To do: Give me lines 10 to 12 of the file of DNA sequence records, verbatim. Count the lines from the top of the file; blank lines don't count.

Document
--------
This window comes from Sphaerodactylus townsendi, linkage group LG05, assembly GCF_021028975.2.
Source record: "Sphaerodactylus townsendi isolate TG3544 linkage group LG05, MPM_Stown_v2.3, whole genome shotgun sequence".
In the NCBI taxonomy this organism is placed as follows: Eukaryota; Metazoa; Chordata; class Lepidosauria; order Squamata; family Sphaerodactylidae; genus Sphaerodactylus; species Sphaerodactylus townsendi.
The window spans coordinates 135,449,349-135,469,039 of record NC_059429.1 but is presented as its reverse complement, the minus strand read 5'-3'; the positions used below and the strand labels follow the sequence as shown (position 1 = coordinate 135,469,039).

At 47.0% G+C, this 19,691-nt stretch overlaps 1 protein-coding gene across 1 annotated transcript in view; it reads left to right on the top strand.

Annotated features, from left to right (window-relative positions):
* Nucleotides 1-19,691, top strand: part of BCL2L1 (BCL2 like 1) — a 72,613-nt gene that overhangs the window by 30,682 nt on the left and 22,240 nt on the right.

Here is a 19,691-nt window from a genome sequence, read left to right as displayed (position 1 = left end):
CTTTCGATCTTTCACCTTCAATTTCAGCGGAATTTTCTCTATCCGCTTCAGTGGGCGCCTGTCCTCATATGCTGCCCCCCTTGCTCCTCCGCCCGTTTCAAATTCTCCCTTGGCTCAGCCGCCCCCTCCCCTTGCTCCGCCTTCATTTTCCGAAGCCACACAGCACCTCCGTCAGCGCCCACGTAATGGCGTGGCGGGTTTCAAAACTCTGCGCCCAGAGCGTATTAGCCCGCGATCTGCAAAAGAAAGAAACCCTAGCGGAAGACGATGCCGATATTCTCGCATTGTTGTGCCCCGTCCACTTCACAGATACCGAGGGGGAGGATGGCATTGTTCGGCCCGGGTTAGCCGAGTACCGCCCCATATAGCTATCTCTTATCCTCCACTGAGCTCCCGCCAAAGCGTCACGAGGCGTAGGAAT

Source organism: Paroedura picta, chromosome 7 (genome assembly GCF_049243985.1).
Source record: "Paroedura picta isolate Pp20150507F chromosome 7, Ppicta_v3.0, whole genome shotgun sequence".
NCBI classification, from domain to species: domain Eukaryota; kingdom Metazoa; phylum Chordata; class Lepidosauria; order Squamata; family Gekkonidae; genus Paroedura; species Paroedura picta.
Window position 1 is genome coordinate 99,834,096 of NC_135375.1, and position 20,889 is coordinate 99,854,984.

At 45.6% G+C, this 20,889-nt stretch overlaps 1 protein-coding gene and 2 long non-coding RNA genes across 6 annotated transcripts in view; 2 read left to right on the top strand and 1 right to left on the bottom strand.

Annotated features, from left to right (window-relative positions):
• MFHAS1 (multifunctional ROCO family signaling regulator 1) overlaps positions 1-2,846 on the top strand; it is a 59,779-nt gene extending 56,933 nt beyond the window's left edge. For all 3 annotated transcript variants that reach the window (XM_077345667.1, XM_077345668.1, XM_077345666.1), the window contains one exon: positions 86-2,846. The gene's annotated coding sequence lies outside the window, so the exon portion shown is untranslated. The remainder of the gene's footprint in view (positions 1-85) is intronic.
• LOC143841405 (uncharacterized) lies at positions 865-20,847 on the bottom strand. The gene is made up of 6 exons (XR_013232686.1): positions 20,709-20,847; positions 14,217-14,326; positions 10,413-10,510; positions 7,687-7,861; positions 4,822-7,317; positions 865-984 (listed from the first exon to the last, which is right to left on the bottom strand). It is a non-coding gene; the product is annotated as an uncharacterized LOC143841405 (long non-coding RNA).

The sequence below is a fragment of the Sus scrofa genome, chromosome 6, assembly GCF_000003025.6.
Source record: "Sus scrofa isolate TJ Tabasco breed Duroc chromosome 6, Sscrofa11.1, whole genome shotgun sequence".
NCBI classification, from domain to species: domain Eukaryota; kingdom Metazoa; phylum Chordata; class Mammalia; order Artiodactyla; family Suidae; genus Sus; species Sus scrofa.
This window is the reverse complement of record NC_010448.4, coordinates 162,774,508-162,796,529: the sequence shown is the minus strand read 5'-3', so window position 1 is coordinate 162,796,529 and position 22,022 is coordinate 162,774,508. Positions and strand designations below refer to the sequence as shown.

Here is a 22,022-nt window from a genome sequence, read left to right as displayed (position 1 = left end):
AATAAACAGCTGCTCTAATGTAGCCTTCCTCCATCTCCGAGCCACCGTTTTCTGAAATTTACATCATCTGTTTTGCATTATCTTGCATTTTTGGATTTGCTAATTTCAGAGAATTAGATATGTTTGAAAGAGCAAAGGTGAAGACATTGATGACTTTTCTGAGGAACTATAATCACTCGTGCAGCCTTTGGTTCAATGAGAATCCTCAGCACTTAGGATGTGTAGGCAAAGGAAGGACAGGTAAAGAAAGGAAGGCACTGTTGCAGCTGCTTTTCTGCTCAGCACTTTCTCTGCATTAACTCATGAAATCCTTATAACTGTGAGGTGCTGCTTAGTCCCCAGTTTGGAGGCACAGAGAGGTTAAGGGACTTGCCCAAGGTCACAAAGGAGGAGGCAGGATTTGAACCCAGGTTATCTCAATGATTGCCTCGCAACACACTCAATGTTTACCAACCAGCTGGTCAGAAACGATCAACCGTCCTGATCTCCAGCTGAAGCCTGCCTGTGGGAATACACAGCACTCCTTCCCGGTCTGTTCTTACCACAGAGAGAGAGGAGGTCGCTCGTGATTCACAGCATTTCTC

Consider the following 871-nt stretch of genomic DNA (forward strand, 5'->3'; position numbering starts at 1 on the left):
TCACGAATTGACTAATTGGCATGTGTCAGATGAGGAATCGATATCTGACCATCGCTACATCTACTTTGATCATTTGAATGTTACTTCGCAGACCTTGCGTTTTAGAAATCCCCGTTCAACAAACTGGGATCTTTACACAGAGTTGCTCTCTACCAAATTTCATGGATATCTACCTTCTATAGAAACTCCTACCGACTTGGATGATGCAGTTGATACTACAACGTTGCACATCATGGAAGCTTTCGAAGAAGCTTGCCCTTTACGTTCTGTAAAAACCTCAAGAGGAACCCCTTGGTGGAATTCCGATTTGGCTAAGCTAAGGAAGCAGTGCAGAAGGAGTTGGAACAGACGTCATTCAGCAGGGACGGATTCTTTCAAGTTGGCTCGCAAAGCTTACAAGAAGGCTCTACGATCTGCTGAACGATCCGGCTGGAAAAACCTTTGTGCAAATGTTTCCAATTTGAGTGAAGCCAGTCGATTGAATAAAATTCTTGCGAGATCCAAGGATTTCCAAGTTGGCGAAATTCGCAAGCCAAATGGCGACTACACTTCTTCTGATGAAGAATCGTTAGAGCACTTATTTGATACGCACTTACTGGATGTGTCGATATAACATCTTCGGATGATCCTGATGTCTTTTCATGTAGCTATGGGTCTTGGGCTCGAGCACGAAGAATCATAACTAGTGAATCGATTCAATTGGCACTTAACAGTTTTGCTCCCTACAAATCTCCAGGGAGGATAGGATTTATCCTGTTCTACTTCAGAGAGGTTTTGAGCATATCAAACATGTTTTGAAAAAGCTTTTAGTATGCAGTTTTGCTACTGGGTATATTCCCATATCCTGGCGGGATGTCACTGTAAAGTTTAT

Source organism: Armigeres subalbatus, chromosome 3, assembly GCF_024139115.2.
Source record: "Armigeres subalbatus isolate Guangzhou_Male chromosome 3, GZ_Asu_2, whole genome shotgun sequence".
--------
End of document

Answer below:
Source organism: Paroedura picta, chromosome 7 (genome assembly GCF_049243985.1).
Source record: "Paroedura picta isolate Pp20150507F chromosome 7, Ppicta_v3.0, whole genome shotgun sequence".
NCBI classification, from domain to species: domain Eukaryota; kingdom Metazoa; phylum Chordata; class Lepidosauria; order Squamata; family Gekkonidae; genus Paroedura; species Paroedura picta.